Use a programmable thermostat
A programmable thermostat is a smart addition to your home that can lead to substantial electric bill savings. These devices allow you to set specific temperature schedules, automatically adjusting when you're asleep or away. By optimizing your heating and cooling cycles, a programmable thermostat stops you from wasting energy when it's not needed.
Switch to energy-efficient light bulbs
Lighting can account for a significant portion of your electric bill. Replace old incandescent bulbs with energy-efficient alternatives like LED or CFL bulbs. Not only do these bulbs use less energy, but they also last much longer, reducing the frequency of replacements.
Install energy-efficient windows and insulation
High-quality windows with double or triple glazing and advanced insulation materials can significantly reduce heat transfer, keeping your home comfortable while cutting down on the need for heating or cooling.
By taking these steps to make your home more energy-efficient, you'll be well on your way to achieving your goal of lowering your electric bills while also reducing your carbon footprint. You may also be on your way toward lowering your insurance premiums. Many insurance carriers offer discounts for adding smart or energy-efficient features to your home. The VIU by HUB Advisory Team can help you understand your homeowners insurance implications, if any, of these upgrades.
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How to change your energy habits.
You don’t have to spend money to save money. There are also actions that you can take that can substantially reduce your electric bill. These adjustments are budget-friendly and eco-friendly.
Unplug electronics when not in use
Electronics, even when turned off, can continue to draw power if they're left plugged in, contributing to higher electric bills. Make it a habit to unplug devices like chargers, televisions and gaming consoles when they're not in use. Alternatively, use power strips to easily disconnect multiple devices at once.
Wash clothes in cold water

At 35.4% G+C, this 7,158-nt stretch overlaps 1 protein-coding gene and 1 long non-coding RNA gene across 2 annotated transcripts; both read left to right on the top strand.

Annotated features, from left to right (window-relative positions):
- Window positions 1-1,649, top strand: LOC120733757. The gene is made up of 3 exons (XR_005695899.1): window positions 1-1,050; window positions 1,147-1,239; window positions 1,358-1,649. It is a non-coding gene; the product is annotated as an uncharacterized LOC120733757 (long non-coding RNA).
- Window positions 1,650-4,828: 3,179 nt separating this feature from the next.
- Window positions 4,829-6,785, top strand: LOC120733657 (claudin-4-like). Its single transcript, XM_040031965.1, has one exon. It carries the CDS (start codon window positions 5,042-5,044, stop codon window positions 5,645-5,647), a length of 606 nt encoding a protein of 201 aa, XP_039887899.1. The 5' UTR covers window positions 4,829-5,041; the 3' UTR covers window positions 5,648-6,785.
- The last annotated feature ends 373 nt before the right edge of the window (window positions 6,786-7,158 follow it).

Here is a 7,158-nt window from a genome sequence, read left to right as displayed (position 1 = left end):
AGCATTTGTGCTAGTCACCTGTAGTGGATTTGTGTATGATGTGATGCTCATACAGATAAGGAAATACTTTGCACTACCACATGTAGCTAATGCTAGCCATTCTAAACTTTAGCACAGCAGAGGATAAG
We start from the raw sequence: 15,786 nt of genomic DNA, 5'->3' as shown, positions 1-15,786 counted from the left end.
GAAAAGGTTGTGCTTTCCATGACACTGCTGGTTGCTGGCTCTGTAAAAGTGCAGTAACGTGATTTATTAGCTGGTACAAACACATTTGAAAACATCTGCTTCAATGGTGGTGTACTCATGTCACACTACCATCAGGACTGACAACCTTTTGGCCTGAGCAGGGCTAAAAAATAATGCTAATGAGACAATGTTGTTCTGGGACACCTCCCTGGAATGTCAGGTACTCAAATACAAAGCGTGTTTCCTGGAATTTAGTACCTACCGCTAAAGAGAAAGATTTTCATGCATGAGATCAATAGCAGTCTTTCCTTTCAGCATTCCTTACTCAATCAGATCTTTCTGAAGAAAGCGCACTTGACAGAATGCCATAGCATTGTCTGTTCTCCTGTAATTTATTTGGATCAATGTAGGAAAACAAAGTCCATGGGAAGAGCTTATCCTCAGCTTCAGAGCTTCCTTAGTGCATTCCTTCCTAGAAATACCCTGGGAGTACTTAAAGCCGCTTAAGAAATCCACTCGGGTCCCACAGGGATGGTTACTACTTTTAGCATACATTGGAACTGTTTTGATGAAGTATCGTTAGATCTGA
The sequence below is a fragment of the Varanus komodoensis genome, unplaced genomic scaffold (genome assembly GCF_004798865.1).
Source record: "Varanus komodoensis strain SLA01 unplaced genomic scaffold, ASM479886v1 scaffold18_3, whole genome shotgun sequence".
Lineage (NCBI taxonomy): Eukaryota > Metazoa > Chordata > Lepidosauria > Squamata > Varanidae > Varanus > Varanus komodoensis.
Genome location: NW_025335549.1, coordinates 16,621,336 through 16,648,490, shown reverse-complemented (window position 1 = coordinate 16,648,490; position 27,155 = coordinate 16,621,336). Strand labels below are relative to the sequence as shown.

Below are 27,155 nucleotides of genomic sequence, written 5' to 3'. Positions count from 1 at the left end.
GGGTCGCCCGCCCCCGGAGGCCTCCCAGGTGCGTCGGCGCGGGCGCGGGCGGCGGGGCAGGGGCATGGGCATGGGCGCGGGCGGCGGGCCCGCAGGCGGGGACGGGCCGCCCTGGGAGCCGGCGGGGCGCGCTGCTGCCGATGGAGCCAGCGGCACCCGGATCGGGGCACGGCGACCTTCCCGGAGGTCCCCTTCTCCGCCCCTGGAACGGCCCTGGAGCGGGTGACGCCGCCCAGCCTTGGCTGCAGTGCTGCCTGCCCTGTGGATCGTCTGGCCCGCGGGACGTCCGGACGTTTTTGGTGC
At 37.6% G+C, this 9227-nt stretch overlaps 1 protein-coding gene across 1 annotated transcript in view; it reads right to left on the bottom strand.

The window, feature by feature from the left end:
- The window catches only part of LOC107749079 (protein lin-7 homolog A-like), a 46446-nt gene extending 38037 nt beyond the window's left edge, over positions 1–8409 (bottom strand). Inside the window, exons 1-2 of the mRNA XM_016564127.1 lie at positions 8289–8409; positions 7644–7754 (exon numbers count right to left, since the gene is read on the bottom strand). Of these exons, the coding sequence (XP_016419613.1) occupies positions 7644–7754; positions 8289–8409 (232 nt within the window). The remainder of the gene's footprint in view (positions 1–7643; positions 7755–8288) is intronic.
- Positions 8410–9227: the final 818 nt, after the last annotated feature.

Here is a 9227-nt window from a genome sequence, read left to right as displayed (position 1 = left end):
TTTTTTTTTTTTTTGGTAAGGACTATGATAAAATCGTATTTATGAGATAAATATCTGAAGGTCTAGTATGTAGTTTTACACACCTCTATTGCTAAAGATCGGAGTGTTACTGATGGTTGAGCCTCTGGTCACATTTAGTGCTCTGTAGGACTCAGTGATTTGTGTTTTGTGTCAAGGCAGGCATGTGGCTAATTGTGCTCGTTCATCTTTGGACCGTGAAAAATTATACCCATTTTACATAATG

The energy used to heat water for laundry can add up. To cut costs and reduce your carbon footprint, switch to washing your clothes in cold water. Modern detergents are designed to be effective at lower temperatures, so you won't sacrifice cleanliness.
Dry clothes on a low heat setting
Clothes dryers are notorious for using a lot of energy. To lower your electric bill, consider drying your clothes on a low heat setting or using a drying rack when feasible. Remember how nice Grandma’s laundry smelled after drying on the line in the yard? Doing this helps your clothes last longer in addition to reducing energy consumption.
Air-dry your dishes
Dishwashers often use a lot of energy to heat water and dry dishes. To reduce your energy bill and minimize environmental impact, set your dishwasher to air dry your dishes instead of using the dishwasher's heated drying cycle.
Take shorter showers
By reducing your shower time, you can lower your monthly costs for both energy and water. Installing a low-flow showerhead can also help you use less water while maintaining a comfortable shower experience.
How to take advantage of energy efficiency programs and rebates
Many utility companies and agencies are committed to helping their customers lower their electric bills by offering programs and rebates. These initiatives are designed to incentivize homeowners to reduce their energy consumption.